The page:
- Thursday, 16 November 2017 12:05
This week we will be letting you know how we look after our very cute Red Pandas and the best time for you to see them when you visit us! We have two Red Pandas here at Flamingo Land called Tai Jang our female who is 5 and our male Bai Jiao who is also 5. We train our red pandas every day, encouraging them to come down from the trees, place their nose against our target stick then be hand fed a reward by our keepers. We do this every day generally around half one which is the best time for our public to see our pandas in action. This allows us to do use the target stick to guide them around the enclosure, onto scales and into crates should we need to move them anywhere. Target training is very important for health checks and weighing animals. They both weigh around 5 kilograms. Females tend to be more confident and Tai Jang regularly comes down, touches the target stick with her nose and received a reward. This training technique is called positive reinforcement and can be used for a whole range of species.
They received their favourite ‘panda cake’ which consists of a variety of nutrients including protein, essential vitamins, minerals and high fibre. However, bamboo, fruits, pellets and other leaves make up a majority of their diet.
The name panda is thought to be in reference to the Nepali word ponya from the phrase nigalya ponya, meaning ‘eater of bamboo’. Just like the giant panda they share a similar diet however are very different in appearance. The red panda is slightly more racoon and look fairly similar. However, they have a lovely red coat and long bushy tail which they can wrap round themselves like a duvet to keep warm. They can also use their tails for balance as they are very efficient climbers and spend most of their time up in the trees. If you wish to see our red pandas, then that is always the first place to look! They have semi-retractable claws which also gives them amazing grip and allows them to pull leaves off branches. They originate from the forests and mountain ranges of Nepal, China, Bhutan and India. Their fur helps keep them camouflaged in amongst the red moss in their natural habitat.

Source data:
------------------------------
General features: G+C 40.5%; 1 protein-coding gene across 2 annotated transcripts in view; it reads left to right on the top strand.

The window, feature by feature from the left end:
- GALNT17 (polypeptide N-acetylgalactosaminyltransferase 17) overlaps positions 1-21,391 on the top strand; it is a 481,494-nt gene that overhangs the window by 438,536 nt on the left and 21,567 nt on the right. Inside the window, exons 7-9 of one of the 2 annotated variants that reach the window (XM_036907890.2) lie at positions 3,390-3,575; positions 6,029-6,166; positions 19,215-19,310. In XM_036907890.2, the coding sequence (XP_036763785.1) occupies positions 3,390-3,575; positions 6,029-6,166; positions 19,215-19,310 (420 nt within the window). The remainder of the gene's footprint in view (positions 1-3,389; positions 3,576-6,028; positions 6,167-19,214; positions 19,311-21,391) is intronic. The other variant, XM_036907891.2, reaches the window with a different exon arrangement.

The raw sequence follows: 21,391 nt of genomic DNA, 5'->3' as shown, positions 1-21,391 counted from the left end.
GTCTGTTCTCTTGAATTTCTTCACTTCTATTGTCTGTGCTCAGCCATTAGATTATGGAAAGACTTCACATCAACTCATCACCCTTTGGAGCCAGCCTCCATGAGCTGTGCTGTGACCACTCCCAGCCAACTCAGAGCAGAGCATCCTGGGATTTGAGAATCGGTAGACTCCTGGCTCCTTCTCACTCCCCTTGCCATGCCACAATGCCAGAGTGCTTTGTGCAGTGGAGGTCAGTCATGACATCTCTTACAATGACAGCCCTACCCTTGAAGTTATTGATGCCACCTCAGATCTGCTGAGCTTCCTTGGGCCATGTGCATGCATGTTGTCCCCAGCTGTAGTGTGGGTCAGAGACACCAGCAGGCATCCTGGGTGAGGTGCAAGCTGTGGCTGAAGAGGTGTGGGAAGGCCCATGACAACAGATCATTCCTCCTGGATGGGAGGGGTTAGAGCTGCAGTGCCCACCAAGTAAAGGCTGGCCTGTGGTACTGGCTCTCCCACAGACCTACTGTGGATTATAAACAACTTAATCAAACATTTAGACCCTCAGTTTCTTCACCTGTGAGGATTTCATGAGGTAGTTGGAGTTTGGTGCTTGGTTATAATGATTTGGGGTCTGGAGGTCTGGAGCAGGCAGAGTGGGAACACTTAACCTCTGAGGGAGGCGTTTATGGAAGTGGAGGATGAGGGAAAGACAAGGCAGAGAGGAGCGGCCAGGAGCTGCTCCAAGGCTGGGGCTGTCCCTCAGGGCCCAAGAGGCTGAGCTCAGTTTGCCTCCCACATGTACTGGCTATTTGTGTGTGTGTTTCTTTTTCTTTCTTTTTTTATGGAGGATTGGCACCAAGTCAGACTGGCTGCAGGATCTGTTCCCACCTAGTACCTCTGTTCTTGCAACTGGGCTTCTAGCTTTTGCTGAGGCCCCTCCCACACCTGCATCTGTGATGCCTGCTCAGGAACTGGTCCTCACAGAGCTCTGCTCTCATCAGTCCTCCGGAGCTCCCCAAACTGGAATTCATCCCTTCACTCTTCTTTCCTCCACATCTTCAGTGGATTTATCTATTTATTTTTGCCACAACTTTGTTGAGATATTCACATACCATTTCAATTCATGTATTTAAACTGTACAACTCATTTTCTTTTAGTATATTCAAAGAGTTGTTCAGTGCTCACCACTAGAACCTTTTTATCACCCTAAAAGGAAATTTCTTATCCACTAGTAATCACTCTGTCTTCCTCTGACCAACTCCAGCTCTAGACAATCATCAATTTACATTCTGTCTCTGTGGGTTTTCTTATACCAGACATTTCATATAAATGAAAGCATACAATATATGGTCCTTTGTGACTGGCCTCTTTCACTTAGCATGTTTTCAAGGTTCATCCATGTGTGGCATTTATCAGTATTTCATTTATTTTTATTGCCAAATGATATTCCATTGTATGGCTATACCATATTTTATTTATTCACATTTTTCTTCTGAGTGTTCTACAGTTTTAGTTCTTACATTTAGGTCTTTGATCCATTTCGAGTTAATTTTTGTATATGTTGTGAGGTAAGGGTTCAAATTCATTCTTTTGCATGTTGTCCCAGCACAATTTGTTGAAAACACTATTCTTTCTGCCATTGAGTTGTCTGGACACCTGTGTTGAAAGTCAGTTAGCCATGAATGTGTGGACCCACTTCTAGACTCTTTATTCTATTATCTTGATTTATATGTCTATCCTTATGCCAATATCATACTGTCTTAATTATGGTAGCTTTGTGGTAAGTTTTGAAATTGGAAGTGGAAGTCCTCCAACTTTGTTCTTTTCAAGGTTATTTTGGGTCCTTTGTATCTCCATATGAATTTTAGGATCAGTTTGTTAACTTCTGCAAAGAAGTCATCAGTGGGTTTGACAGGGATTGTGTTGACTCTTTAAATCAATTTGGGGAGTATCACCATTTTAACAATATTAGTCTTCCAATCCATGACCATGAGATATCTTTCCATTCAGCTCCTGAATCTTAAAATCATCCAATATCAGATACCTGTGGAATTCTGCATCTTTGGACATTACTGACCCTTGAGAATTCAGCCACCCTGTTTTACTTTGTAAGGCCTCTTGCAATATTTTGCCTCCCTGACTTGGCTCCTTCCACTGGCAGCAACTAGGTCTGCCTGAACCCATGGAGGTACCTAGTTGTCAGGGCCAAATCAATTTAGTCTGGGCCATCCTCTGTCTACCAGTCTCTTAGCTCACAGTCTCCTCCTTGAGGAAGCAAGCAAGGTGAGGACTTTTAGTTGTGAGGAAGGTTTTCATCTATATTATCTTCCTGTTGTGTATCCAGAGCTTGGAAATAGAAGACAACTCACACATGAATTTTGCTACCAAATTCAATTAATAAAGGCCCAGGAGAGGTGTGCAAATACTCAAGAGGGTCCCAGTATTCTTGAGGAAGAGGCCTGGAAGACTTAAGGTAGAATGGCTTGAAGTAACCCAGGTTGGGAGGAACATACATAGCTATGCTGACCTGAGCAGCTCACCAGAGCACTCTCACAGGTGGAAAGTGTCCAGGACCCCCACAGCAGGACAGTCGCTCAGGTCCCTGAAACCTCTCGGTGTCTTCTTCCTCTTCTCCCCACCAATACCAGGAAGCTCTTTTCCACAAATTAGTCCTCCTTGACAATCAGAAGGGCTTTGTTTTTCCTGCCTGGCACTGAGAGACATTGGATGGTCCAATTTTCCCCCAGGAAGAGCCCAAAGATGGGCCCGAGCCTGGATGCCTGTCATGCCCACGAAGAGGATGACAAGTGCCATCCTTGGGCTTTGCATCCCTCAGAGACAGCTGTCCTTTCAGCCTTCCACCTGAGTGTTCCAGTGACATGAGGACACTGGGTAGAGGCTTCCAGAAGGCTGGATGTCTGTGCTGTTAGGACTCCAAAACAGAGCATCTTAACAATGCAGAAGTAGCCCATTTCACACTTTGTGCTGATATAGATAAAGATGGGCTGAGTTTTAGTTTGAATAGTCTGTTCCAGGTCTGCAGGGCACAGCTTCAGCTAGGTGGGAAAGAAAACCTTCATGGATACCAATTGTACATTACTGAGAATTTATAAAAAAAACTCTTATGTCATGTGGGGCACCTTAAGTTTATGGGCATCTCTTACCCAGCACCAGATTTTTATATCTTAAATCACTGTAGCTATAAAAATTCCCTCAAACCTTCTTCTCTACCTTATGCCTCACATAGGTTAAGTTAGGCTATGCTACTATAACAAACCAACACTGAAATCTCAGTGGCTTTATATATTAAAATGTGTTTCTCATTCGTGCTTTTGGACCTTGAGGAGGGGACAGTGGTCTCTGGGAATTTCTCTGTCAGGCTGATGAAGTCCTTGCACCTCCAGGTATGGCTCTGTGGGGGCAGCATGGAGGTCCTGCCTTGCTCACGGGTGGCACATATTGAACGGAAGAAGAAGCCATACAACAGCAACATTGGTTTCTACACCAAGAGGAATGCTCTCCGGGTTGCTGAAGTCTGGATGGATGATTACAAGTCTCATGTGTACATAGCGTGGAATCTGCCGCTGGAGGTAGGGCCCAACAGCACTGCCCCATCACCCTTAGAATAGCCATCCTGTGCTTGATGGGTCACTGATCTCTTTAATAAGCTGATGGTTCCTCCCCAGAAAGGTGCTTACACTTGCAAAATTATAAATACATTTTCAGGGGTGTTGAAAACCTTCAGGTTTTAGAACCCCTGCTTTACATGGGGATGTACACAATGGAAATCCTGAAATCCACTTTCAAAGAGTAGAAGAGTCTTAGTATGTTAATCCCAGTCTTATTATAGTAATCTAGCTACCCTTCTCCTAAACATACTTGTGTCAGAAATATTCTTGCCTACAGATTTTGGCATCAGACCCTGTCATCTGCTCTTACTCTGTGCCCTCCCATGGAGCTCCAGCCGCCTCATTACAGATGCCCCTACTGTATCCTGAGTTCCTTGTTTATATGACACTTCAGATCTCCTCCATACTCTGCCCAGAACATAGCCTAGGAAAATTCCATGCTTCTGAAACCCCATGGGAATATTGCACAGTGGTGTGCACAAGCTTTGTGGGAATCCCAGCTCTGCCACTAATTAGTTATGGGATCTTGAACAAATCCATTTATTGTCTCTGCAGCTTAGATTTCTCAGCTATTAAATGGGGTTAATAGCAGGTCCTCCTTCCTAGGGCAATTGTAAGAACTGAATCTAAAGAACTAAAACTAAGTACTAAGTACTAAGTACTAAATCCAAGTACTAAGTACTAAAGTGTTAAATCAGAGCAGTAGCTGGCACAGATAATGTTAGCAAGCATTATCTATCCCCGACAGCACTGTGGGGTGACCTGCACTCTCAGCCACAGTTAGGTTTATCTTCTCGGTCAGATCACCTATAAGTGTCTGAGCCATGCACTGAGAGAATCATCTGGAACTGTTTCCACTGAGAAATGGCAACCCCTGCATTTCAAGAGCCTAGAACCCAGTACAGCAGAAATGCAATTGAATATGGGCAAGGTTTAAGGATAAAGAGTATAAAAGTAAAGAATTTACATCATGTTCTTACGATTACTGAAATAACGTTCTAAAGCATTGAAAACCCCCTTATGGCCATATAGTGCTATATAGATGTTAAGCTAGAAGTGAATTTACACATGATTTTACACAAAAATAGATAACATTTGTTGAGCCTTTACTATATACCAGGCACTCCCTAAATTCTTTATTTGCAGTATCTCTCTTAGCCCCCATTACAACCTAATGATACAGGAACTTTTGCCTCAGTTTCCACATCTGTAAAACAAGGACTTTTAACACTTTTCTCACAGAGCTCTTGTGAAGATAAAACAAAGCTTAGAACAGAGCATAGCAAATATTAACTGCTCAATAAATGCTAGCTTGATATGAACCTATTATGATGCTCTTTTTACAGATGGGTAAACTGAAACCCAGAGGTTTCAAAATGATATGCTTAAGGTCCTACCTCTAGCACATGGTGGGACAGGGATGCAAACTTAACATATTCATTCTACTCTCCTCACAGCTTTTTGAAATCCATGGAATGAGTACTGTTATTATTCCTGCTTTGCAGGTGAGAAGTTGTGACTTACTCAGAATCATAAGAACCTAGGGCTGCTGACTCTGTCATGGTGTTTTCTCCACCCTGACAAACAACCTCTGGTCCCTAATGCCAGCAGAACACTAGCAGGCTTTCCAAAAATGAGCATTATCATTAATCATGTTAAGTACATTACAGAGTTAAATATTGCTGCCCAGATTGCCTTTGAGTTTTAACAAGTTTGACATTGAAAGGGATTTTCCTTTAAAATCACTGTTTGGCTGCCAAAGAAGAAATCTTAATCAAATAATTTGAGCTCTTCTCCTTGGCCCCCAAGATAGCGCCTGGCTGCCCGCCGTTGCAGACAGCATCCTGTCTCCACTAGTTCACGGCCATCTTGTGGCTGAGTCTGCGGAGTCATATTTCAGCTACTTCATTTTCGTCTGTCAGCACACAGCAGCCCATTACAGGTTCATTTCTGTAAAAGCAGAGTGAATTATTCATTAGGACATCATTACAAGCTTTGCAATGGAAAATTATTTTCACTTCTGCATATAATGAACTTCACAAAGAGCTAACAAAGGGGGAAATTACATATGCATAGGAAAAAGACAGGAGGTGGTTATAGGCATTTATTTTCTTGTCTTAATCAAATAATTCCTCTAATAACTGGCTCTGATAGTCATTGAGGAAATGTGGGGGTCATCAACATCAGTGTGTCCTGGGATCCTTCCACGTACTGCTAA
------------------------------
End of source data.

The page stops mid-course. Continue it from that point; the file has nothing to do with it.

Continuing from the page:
Bai Jiao moved here from Cotswold zoo originally, whilst Tai Jang came here from Leipzig Zoo in Germany. They came here as part of the European endangered species programme and previously they have had one cub which has since moved to another zoo.
Sadly, the reason we have a breeding pair of red pandas here at the zoo is because they are an endangered species with fewer than ten thousand left in the wild. They are poached for their fur and also taken from the wild to become part of the illegal pet trade. Habitat loss is another huge factor in their populations decreasing.